a barrier portion being disposed proximally to said tube portion, said barrier portion being configured to at least partially exchange said heat with said multiphase substance for at least partially altering an ambient air temperature, said barrier portion comprising a ceiling barrier, and/or a wall barrier, and/or a floor barrier;

a conductor portion being configured to at least partially conduct said heat between said tube portion and said barrier portion, said conductor portion being disposed approximately between said tube portion and said barrier portion; a decorative panel, said decorative panel being disposed oppositely said barrier, said decorative panel being configured to at least partially cover said tube portion;

a thermal mass portion, said thermal mass portion being configured to at least partially store said heat, said thermal mass portion being disposed to fill in a space between said tube portion and said barrier portion; and a dehumidification coil, said dehumidification coil being configured to at least partially dry said ambient air proximal to said barrier portion.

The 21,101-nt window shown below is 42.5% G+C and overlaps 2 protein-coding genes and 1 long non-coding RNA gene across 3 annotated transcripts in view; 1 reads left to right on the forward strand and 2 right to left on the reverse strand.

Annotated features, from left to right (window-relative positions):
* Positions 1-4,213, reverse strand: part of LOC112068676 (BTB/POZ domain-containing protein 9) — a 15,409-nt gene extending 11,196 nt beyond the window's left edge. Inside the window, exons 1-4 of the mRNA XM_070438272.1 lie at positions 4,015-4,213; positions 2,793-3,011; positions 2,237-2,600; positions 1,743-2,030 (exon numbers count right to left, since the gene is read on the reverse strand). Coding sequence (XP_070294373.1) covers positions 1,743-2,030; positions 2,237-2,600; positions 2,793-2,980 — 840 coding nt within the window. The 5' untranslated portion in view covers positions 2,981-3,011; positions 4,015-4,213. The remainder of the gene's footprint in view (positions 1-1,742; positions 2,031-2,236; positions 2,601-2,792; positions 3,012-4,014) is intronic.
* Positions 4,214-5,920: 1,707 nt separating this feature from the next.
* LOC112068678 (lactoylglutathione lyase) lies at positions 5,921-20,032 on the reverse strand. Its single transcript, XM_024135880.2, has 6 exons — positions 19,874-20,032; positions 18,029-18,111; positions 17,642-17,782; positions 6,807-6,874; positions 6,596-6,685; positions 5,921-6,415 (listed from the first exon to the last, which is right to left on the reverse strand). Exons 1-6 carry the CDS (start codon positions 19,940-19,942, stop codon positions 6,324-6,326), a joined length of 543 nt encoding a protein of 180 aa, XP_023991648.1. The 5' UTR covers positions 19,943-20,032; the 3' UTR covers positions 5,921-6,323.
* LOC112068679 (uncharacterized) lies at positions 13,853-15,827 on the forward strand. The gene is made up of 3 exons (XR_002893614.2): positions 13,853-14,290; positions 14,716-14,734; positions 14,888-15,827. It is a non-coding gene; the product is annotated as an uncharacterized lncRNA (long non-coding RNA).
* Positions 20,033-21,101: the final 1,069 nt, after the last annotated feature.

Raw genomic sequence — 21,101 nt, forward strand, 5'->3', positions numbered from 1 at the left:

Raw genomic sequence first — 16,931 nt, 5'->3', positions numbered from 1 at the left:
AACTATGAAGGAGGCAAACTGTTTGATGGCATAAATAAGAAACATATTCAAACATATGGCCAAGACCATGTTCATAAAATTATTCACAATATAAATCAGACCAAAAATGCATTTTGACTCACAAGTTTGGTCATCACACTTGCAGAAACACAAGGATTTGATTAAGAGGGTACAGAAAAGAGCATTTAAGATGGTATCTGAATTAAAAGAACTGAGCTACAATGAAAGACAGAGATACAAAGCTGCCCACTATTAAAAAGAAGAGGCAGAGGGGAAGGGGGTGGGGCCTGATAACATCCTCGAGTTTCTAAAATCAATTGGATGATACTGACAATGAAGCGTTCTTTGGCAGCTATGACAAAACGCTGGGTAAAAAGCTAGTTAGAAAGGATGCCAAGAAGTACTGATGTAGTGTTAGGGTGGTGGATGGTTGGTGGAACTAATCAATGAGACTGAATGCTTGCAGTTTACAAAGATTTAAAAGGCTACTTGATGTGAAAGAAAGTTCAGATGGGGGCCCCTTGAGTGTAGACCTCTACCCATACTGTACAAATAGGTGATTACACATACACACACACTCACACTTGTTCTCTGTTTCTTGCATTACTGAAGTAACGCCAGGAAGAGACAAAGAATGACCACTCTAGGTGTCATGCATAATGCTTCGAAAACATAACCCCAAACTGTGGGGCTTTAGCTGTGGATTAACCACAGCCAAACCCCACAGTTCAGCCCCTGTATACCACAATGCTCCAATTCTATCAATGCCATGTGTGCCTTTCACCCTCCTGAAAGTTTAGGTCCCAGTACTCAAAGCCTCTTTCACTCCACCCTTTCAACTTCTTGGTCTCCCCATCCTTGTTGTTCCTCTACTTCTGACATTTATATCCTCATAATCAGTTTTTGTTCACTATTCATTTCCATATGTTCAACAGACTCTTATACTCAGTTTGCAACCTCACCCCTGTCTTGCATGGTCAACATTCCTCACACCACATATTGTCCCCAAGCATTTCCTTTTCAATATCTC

Description:
Direct Heat Exchange System

by Tony Randolph Alley

CROSS- REFERENCE TO RELATED APPLICATIONS

[0001] The present PCT patent application claims priority benefit of the U.S. provisional application for patent serial number 61/913,038, entitled "Direct refrigerant heat exchange radiant heating/cooling and integrated fresh air dehumidifier/tempering coil" filed on 06-DEC-14 under 35 U.S.C. 119(e), and U.S. Utility patent application number

14. , and entitled "Direct Heat Exchange System", filed on 08-DEC-14 under 35

USC 111(a). The contents of these related provisional and patent applications are incorporated herein by reference for all purposes to the extent that such subject matter is not inconsistent herewith or limiting hereof

RELATED CO-PENDING U.S. PATENT APPLICATIONS

[0002] Not applicable.

FEDERALLY SPONSORED RESEARCH OR DEVELOPMENT [0003] Not applicable.

REFERENCE TO SEQUENCE LISTING, A TABLE, OR A COMPUTER LISTING APPENDIX